One of the most common situations for members of the LGBTQ community is to be questioned by children and adults alike who have something to say about our “gender.”
If I had been given a dollar for every time someone asked me “Are you a girl or a boy” in my life, perhaps my working life would be very different today.
Since Adam and Eve, the binary division of the world seems to have become so rooted in the Western social system that talking about something “in between” seemed virtually impossible… until now.
The Merriam-Webster dictionary announced that its 2019 word is “they,” the most-Googled personal pronoun during the course of the last 12 months, and whose influence on Internet traffic has had to do not only with events and news, but also with the transformation of language itself.
“They” thus became the symbol of the neutral gender, corresponding to singular pronouns such as “everyone” or “someone,” but also now to refer to a person whose gender identity is not binary.
Merriam-Webster noted the influence of the new pronoun usage both in national news and in recommendations by the American Psychological Association to use the singular in professional writing instead of “he or she” when referring to a person “whose gender is unknown or a person who prefers it.”
However, this linguistic phenomenon had already been recognized by the American Dialect Society in 2015, when it chose the singular “they” as the word of the year “for its emerging use as a pronoun to refer to a known person, often as a conscious choice by a person rejecting the traditional gender binary of he and she.”
In Spanish, on the other hand, the linguistic revolution has been just as powerful during the past decades.
Amidst the public battles for abortion rights and the fight against gender-based violence, Argentina has been the focus of a transformation in this rich language.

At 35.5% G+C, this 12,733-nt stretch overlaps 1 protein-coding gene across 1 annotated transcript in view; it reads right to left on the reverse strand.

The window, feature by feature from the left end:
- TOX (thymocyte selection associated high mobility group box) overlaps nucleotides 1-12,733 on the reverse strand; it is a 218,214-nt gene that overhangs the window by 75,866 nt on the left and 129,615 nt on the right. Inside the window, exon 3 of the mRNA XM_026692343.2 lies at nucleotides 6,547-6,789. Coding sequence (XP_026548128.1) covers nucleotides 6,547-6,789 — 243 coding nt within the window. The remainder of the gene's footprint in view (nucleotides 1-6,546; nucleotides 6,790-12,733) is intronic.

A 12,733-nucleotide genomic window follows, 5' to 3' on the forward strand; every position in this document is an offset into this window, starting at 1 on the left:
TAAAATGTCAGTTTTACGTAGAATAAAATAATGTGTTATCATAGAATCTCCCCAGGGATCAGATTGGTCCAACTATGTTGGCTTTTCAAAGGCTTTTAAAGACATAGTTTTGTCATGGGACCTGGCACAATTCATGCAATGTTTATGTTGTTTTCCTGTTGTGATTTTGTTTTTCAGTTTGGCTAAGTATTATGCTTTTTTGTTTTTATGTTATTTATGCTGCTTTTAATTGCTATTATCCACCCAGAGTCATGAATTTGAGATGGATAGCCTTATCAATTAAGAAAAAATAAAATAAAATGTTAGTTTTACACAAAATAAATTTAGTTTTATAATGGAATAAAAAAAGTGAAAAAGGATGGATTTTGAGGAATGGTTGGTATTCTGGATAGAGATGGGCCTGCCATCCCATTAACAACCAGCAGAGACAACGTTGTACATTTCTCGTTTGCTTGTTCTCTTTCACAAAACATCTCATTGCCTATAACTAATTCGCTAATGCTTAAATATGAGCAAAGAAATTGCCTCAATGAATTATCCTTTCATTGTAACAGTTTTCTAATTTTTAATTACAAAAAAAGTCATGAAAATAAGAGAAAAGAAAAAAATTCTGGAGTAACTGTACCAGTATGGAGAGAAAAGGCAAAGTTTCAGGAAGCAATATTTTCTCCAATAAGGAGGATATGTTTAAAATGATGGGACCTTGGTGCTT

The proposal of thousands of young people is to change the grammatical basis by substituting the “e” mainly or even the “x” for the masculine and feminine genders, as reported by the Spanish newspaper El Pais at the beginning of the year.
Todes, todxs or tod*s, are some of the ways in which Latin American Spanish has tried to include the genders and transits of identity within the representation of the language, and for a very long time.
As author and philosopher Diana Maffía explained to the newspaper, “already in the 1980s, inclusive language was discussed, referring specifically to the difference between marked and unmarked gender.”
By the 1990s, the diversity movement went beyond sexual orientation: It was a struggle for rights.
It was precisely the new generation of young people actively involved in Latin American politics that gave the definitive impulse to the transformation of language, supported, of course, by the use of social networks as part of the debate.
Today, demonstrations against political models — as in Chile and Colombia — echo a wider discontent, but where “right” and “inclusion” are the basis and the common factor.